The other day, I came across a study done by the furniture company Joybird; they took a deep dive into Google search trends throughout the United States, and they figured out that different states had distinct style preferences when it came to decorating their homes.
From contemporary to shabby chic, to bohemian, the survey identified 14 different design styles and paired them up with the 50 different states.
Apparently, Massachusetts (where I live), is “transitional.” The most searched term overall is “Victorian design.” And if you live in Arizona, you’re the sole state with a true love for “modern farmhouse.”Way to stand in your truth, Arizona.
So here’s the deal, I love surveys like this; whether it’s a large study that reveals each state’s best cuisine, an individual survey that tells you your personality type, or a buzz feed quiz that answers the life or death question, “What Classic Fast Food Item Are You?” (apparently I’m an Egg McMuffin…) I’m game.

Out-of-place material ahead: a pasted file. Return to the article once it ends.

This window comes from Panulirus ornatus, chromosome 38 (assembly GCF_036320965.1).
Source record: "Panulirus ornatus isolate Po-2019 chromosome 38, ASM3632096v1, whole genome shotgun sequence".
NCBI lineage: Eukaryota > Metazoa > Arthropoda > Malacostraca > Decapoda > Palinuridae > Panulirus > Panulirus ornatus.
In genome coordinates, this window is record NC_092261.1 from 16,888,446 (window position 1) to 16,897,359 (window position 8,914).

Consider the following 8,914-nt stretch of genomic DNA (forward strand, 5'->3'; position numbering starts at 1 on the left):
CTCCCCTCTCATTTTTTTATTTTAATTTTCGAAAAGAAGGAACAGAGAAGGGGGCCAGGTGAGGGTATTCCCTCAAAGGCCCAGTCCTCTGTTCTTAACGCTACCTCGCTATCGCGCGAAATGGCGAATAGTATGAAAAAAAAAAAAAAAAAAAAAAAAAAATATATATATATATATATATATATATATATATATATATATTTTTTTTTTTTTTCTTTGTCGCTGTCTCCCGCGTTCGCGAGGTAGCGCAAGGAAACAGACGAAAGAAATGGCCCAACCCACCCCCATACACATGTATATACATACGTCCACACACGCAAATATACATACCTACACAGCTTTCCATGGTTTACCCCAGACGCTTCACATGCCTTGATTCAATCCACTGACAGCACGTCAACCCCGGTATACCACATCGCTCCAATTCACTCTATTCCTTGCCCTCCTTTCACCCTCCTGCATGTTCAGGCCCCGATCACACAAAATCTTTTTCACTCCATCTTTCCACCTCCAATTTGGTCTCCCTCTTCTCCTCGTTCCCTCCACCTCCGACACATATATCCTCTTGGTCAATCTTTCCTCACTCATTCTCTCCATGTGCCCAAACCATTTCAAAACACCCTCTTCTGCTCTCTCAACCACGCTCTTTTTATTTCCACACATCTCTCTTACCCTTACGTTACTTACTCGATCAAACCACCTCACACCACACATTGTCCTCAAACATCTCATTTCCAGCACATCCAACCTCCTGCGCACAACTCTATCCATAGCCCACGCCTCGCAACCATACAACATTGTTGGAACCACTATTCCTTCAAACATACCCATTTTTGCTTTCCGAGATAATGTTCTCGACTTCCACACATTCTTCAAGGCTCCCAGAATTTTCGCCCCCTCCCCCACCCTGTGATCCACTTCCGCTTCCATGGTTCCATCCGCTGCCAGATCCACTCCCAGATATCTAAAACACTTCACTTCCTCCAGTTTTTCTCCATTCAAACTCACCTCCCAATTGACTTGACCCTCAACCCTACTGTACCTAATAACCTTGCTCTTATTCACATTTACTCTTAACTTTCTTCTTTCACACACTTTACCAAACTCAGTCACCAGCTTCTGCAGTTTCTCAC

One of the reasons I love these methods of categorization is because it gets me to think about myself in a different way. (Yes, even as an Egg McMuffin.)
[bctt tweet=”There are two kinds of people in the world: those who divide the world into two kinds of people, and those who don’t – Robert Benchley #funnyquote #truth #quiz” username=”BusyBeingPaula”]
One of my favorite categorization techniques comes from the author and happiness researcher, Gretchen Rubin. It’s called the four tendencies framework, and on her blog, she describes it as a tool to distinguish “how people tend to respond to expectations: outer expectations (a deadline, a “request” from a sweetheart) and inner expectations (write a novel in your free time, keep a New Year’s resolution).”